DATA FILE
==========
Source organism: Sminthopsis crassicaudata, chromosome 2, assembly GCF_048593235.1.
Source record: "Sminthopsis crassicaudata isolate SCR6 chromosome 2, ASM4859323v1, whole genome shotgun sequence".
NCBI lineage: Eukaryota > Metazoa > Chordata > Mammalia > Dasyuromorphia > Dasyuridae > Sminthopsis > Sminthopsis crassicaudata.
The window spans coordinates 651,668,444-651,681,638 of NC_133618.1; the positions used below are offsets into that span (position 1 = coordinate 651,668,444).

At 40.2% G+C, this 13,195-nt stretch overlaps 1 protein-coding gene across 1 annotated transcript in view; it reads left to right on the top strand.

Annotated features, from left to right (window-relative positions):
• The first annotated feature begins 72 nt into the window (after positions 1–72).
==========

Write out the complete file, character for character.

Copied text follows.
Source organism: Sminthopsis crassicaudata, chromosome 2, assembly GCF_048593235.1.
Source record: "Sminthopsis crassicaudata isolate SCR6 chromosome 2, ASM4859323v1, whole genome shotgun sequence".
NCBI lineage: Eukaryota > Metazoa > Chordata > Mammalia > Dasyuromorphia > Dasyuridae > Sminthopsis > Sminthopsis crassicaudata.
The window spans coordinates 651,668,444-651,681,638 of NC_133618.1; the positions used below are offsets into that span (position 1 = coordinate 651,668,444).

At 40.2% G+C, this 13,195-nt stretch overlaps 1 protein-coding gene across 1 annotated transcript in view; it reads left to right on the top strand.

Annotated features, from left to right (window-relative positions):
• The first annotated feature begins 72 nt into the window (after positions 1–72).